Science is always working on new ways to make our world a little better to live in. We’ve made huge strides in how we resource and use materials to allow a world full of buildings, iPhones, cars, toys, and all the other stuff that we use in our lifetimes. The pursuit for better materials is something that many scientists take quiet seriously. Recently some researchers found a way to make something smaller while making it much stronger. How do scientists make stronger materials? Listen to this Question Your World radio report produced by the Science Museum of Virginia to learn more.
A famous American poet once said that “we are li-ving-in a material world” and that’s so true! We surround ourselves by the built world where different materials matter a lot! Which is why some scientists are working on how to make materials lighter and smaller while others are working on how to make things tougher and stronger….and occasionally they stumble upon something very fascinating.
Recently, some material scientists found a way to make something 10 times lighter while making it twelve times stronger! What is this mystery material? Well, it was wood. To dig into this story we must first start with lignin, it’s the part of the wood that makes it brown in color but it's also makes the wood rigid. The curious thing here is that scientists had to find the balance of the right amount to leave in the wood. Removing all the lignin or having too much on there did not help them at all, but like Goldilocks, the right amount did the trick. By removing just the right amount of lignin these scientists noticed the wood did something very interesting. They warmed it up at 150F which causes the cellulose fibers to become tightly packed. Doing this also does away with knots, holes, or other imperfections in the wood.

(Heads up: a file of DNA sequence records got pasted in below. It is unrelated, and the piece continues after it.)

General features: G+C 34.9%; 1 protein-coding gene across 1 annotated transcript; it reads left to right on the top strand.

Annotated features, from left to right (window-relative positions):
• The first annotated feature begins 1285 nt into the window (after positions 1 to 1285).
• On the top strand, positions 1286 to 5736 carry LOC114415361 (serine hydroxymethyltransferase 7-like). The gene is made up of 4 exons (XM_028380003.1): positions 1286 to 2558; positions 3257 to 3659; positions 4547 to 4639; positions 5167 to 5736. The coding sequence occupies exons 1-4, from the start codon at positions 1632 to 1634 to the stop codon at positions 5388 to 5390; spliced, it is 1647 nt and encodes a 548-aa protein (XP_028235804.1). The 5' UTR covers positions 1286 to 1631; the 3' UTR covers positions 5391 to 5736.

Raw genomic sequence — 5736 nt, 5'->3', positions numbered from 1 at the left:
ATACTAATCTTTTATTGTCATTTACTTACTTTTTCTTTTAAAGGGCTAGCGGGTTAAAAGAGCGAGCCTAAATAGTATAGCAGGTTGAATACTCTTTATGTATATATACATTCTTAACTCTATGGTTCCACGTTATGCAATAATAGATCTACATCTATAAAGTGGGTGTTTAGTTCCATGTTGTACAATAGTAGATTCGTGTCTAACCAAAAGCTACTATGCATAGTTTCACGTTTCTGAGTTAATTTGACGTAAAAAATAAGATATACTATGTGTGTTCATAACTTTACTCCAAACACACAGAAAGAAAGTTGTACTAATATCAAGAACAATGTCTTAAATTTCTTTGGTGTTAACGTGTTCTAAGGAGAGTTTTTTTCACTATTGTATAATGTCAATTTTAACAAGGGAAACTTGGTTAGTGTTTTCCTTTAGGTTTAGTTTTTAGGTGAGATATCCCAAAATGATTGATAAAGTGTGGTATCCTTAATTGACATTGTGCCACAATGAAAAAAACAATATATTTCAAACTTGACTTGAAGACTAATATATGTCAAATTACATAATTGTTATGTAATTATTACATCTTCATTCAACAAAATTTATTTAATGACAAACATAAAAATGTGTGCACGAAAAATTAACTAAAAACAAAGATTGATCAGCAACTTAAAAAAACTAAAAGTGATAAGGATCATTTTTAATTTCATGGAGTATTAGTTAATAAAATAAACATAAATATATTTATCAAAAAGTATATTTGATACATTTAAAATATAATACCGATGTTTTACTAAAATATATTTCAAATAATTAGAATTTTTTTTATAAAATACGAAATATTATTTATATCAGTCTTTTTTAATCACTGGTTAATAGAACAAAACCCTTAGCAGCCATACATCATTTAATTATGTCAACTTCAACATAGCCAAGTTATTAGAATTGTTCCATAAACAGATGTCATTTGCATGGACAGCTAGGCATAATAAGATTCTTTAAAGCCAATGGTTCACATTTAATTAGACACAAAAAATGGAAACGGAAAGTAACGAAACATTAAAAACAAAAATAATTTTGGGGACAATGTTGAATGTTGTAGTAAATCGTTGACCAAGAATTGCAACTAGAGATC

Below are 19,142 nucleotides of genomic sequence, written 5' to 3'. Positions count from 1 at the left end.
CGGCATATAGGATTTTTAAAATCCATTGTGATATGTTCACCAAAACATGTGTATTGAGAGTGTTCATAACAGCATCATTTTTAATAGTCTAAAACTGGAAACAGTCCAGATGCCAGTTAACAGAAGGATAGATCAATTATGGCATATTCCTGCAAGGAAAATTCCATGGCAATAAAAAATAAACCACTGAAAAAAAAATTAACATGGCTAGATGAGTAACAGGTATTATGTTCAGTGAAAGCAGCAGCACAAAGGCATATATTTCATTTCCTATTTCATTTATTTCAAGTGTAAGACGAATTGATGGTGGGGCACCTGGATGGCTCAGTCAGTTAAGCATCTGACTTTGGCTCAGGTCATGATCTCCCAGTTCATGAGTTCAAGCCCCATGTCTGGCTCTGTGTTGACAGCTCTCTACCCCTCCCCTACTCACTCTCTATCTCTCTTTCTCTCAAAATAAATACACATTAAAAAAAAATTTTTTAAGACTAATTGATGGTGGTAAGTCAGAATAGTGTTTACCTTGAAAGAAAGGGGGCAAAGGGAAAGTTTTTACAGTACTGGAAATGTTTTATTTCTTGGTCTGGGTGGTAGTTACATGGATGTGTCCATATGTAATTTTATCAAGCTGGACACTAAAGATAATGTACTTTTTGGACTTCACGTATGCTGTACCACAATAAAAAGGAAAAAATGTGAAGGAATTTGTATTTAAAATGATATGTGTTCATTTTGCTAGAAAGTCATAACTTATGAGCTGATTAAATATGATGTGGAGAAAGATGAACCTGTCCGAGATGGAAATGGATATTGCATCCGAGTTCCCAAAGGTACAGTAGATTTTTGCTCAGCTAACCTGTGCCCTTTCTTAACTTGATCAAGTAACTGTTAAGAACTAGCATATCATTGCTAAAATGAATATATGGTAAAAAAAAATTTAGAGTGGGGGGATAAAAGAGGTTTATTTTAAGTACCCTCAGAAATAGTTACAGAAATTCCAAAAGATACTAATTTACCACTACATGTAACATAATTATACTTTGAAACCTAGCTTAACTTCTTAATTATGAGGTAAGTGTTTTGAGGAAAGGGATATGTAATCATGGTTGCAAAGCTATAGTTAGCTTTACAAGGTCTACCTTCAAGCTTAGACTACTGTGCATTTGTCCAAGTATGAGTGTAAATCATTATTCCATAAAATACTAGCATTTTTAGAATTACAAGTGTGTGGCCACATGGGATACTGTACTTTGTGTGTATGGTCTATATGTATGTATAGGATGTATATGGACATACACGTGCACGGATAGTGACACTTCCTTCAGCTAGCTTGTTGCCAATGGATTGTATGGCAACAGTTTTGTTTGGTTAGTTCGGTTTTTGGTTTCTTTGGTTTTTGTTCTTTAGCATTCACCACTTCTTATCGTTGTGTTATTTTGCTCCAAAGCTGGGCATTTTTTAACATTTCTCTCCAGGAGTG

This makes it five times thinner than it’s original size, but it also tightly compresses all those fibers together which form strong hydrogen bonds! Meaning, that wood aint budging! To test the newly treated wood they shot bullet-like projectiles at the treated wood. These projectiles went straight through normal wood, but this compressed wood was able to stop them.
Now testing will continue in hopes of allowing this compressed wood to eventually make it to the market! The team working on this said this compressed wood could be used for buildings, vehicles, airplanes, anything where you need something light and sturdy! What a cool science story right? It’s fun to talk about it because it’s such great material!